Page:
05 Feb Cybersecurity for Internet of Moving Things
The Internet of Things (IoT) is becoming the backbone for everything from big data and business intelligence to health, entertainment, communication, shipping, and transportation. At the same time, cyber threats to IoT devices are on the rise, posing risks to both businesses and consumers.
CSO reports that IoT devices faced three times more attacks in the first half of 2019 than previously. As we continue the shift to 5G, our online networks, devices, and applications face even more security issues.
Internet of Moving Things (IoMT) devices in particular face a number of risks. These devices, such as Teslas, iPhones, and FitBits, are not fixed in a single location. With more consumers centering their lives around smart technologies and more businesses adopting IoMT devices, cybersecurity for the Internet of Moving Things has become a critical issue in need of our attention.
What Exactly Is the Internet of Moving Things?
The Internet of Moving Things is a subset of the Internet of Things. It describes technology that has some kind of mobility and is not stationary. As with other Internet of Things devices, these technologies are able to collect and transfer data wirelessly.
Many of today’s advanced online devices fall into the category of IoMT. Smartphones, smartwatches, robots, and autonomous vehicles can include IoMT technology.
Technology that can move (such as cars, trains, or buses) or move with people (such as smartphones and smartwatches) can replace a variety of other devices and equipment. Streamlining various functions into a single piece of tech instead of many is especially useful when that tech needs to travel.
Smartphones, for example, have already begun to replace landlines, wallets, alarm clocks, CD players, and many other forms of technology. We can carry all of these capabilities around in our pockets as a single device.
The evolution of the Internet of Moving Things is beneficial for both users and businesses alike. Having access to information about location and personal interests, as well as being able to monitor data across multiple devices in different environments, gives people a thorough breakdown of their own lives. It also helps companies design products and technologies that make people’s lives easier.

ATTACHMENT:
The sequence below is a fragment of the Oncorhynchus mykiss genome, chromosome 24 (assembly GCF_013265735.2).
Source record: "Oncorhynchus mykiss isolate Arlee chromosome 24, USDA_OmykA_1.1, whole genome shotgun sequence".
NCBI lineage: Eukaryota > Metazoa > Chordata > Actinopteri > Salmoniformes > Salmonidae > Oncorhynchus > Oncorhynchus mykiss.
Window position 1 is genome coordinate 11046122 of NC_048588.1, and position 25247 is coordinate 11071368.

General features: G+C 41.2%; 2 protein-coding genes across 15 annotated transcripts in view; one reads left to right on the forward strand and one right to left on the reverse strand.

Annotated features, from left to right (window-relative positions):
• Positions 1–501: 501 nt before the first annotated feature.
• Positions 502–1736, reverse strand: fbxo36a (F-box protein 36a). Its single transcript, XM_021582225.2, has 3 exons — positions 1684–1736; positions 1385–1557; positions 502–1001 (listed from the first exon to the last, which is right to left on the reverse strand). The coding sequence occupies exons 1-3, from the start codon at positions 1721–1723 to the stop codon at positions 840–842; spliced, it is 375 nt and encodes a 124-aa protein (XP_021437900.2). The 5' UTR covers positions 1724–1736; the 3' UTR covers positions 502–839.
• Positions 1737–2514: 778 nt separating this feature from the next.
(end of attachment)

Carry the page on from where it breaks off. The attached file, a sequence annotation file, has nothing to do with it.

What Makes IoMT a Target for Cyber Criminals?
With these more valuable data and insights collected by IoMT devices come additional cyber threats. In particular, IoMT’s use of motion sensors and its widespread business applications make it an appealing target. Investing in cybersecurity for Internet of Moving Things will be even more critical as IoMT devices gain an increasing amount of data on our movements and interactions with our environment.
The Importance of Motion Sensors in IoMT
One specific piece of technology that has been instrumental in the advancement of the Internet of Moving Things is motion sensors. This technology can be seen in almost every kind of IoMT technology, including:
- Health and fitness equipment
- Gaming devices
- Electronic textiles
- Shipping and tracking devices
- Remote controls
- Video cameras
The list goes on and on. Motion sensors can facilitate IoMT devices’ mobility. They also provide consumers with an interactive experience when using their devices.
Tesla, for example, sells vehicle models with motion sensor technology that can sense a person, street signs, or large objects in the road, allowing the self-driving car to stop in an attempt to make roads safer. This technology assists humans in the driving process and gives Tesla vehicles more autonomy.
The simplest sensors can only detect changes in their surroundings (such as changes to temperature, speed, or motion in an environment) and report those changes. As IoMT devices become more sophisticated, they are likely to include more artificially intelligent sensors and data fusion technologies.